What Can We Do For America's Most Challenged Cities?


My latest Manhattan Institute study was just released, discussing the particular difficulties facing America’s most distressed cities. Post-industrial metro areas with less than one million people that have experience significant decline are in a different category than other places. In addition to demographic and employment challenges, they tend to have low end economies, low levels of educational attainment, and very few elite caliber assets such as an R1 research university around which to rebuild.

I suggest that speculative economic development projects and subsidies are unlikely to work at reviving these places because the market is fundamentally against them. Rather, they should focus on building the preconditions of success by fixing their finances, reforming their governance, and rebuilding public services. This will require significant state, and perhaps some federal, assistance for them to achieve.

Click over to read the report.

I also have an article online at CityLab discussing my report. Here’s an excerpt:

What cities are we talking about here? If you ask someone to name a left behind industrial city, you’re likely to hear places like Detroit or Cleveland. They have challenges to be sure, but also much that is positive going on and, more importantly, they have high value assets around which to build a 21st century economy. Detroit, for example, has nine Fortune 500 headquarters, a major concentration of engineering talent, and is a hub for Delta Airlines with non-stop flights to Europe and Asia, among many other things.

The truly left behind and most forgotten cities are smaller places, many of which are little-known: Danville, Illinois; Johnstown, Pennsylvania; Michigan City, Indiana; Pittsfield, Massachusetts; and Youngstown, Ohio.

These metropolitan areas often have several strikes against them, including population loss, weak job markets, low value economies, a low share of adults with college degrees, and a central municipality that is financially distressed. They also have very few if any high value assets to rebuild their economies around. They usually aren’t state capitals and lack elite universities, Fortune 500 corporate headquarters, a major airport (or any airport), and name recognition.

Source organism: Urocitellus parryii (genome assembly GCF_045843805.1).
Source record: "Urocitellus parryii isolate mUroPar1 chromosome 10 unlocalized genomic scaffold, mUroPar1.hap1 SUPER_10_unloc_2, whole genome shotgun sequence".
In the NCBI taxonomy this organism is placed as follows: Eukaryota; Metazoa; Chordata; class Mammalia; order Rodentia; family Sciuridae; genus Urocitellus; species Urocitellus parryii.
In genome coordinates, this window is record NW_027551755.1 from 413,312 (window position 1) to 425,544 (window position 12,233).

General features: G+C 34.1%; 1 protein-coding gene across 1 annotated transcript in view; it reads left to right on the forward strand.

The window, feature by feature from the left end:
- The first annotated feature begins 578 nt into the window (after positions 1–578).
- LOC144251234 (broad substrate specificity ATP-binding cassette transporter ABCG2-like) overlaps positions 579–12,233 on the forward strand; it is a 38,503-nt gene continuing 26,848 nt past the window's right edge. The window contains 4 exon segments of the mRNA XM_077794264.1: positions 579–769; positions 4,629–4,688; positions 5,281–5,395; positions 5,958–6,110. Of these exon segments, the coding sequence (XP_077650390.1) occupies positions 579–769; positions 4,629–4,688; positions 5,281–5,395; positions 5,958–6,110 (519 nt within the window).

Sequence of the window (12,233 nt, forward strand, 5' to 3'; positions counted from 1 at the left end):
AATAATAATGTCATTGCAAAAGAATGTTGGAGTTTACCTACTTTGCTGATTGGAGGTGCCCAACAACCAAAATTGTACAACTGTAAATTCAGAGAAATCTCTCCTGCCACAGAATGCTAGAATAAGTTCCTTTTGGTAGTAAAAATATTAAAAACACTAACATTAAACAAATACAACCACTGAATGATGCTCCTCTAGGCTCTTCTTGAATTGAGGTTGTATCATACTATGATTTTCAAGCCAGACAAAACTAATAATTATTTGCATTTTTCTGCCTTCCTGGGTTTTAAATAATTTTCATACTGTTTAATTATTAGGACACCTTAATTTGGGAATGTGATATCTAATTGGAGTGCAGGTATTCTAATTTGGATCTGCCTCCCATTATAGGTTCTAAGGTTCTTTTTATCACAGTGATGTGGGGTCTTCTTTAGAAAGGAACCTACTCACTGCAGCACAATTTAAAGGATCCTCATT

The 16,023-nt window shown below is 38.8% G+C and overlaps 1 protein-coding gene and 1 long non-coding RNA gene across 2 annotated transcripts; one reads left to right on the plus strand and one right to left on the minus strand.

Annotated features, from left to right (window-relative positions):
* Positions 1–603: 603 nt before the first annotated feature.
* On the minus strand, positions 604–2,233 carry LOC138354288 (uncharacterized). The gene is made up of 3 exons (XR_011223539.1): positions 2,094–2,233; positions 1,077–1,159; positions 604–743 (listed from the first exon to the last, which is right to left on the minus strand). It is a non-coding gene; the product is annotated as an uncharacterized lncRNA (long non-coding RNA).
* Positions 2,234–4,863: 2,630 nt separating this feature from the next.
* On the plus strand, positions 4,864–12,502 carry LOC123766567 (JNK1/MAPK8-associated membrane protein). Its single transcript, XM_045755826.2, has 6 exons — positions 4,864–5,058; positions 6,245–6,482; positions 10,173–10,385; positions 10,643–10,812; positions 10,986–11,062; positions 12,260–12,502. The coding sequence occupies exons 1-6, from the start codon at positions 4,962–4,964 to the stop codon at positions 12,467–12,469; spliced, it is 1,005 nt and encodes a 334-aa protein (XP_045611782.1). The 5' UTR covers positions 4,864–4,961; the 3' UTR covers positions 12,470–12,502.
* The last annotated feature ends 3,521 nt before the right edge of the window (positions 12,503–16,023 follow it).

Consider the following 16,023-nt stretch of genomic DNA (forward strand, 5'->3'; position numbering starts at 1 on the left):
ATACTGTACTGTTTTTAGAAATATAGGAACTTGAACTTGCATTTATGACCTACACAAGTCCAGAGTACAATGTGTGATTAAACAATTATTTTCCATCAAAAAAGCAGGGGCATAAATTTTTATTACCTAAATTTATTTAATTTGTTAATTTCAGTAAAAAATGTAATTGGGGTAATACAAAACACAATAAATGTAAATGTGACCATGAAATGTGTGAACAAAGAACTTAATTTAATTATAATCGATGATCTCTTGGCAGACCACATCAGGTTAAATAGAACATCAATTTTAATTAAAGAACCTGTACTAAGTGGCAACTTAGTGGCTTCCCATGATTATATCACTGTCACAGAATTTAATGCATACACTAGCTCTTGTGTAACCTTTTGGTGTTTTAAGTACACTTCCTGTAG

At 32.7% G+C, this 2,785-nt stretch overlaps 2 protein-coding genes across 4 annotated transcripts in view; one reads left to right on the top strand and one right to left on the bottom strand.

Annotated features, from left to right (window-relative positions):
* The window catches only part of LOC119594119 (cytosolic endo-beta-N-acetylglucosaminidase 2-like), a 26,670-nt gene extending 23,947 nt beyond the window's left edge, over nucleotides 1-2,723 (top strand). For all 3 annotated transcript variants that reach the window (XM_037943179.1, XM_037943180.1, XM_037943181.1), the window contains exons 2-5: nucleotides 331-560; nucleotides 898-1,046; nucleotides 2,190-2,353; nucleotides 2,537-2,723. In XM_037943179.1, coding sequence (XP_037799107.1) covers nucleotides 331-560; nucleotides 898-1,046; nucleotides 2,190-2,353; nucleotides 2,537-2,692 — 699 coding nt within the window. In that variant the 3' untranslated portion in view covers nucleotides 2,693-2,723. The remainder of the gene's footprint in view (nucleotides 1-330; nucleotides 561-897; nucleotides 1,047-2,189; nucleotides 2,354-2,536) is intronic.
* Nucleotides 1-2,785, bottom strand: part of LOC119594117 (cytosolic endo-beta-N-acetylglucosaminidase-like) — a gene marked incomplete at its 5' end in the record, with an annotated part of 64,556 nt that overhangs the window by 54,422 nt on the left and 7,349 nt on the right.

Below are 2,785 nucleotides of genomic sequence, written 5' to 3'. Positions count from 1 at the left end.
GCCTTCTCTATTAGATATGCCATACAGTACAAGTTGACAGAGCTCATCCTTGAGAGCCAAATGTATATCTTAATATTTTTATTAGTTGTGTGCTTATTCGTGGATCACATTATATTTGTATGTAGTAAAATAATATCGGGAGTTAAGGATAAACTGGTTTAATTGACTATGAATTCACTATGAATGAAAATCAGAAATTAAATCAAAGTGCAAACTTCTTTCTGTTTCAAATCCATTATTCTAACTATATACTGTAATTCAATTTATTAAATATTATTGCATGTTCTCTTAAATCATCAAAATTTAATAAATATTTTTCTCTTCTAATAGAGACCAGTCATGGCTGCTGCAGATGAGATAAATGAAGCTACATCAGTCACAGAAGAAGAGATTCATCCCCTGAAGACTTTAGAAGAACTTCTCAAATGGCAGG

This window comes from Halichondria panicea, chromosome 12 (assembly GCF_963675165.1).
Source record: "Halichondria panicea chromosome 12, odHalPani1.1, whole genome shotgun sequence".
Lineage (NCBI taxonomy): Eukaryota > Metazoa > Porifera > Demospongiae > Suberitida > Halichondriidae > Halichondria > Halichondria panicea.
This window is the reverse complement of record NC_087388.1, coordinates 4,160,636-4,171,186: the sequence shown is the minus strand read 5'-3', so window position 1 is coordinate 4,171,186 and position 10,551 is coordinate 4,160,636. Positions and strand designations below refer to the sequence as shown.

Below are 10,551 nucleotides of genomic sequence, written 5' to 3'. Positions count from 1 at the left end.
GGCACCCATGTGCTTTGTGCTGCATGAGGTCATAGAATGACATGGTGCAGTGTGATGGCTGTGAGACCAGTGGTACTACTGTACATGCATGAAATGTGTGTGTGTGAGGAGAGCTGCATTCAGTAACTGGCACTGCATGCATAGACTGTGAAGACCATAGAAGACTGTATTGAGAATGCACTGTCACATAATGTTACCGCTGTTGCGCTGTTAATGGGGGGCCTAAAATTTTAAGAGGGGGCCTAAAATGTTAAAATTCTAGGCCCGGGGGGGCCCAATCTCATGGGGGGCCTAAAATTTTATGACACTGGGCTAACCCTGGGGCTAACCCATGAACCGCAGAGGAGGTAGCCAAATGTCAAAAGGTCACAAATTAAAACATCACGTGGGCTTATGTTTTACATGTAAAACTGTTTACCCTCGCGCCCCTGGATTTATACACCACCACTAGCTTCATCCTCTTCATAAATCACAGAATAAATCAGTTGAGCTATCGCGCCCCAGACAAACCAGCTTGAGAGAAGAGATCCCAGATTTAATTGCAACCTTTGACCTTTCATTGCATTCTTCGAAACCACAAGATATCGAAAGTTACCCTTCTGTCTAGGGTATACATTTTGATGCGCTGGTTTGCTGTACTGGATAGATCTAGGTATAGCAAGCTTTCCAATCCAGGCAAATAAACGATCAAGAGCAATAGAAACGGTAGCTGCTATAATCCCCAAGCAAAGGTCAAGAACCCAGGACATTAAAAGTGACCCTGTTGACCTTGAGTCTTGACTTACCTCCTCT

Instead, deeply challenged smaller post-industrial cities should do the basics: Local governments must address their often huge unfunded liabilities and get to structurally balanced budgets. They should reform their governance where necessary, especially by eliminating corruption. And, they need to start rebuilding core public services, especially public safety but also parks, etc. Make no mistake, this will require help from federal and state governments, and may involve painful steps like bankruptcy and prosecutions.

This is not giving up. It’s exactly what New York City did before its comeback. When a financial control board helped it recover from its 1970s brush with bankruptcy, the city put in place a new charter, fought corruption, and started investing in its subways and rebuilding Central Park. It’s also what Detroit did more recently in addressing its financial plight through bankruptcy; creating regional authorities or taxing districts for its water system, convention center, and art museum; and replacing all of its streetlights. It’s what former Syracuse mayor Stephanie Miner said she would do if Governor Cuomo gave her city the same billion dollars he gave Buffalo, proposing to spend three-quarters of the money to repair the city’s water system.

Click through to read the whole thing.

This piece originally appeared on Urbanophile.

Aaron M. Renn is a senior fellow at the Manhattan Institute, a contributing editor of City Journal, and an economic development columnist for Governing magazine. He focuses on ways to help America’s cities thrive in an ever more complex, competitive, globalized, and diverse twenty-first century. During Renn’s 15-year career in management and technology consulting, he was a partner at Accenture and held several technology strategy roles and directed multimillion-dollar global technology implementations. He has contributed to The Guardian, Forbes.com, and numerous other publications. Renn holds a B.S. from Indiana University, where he coauthored an early social-networking platform in 1991.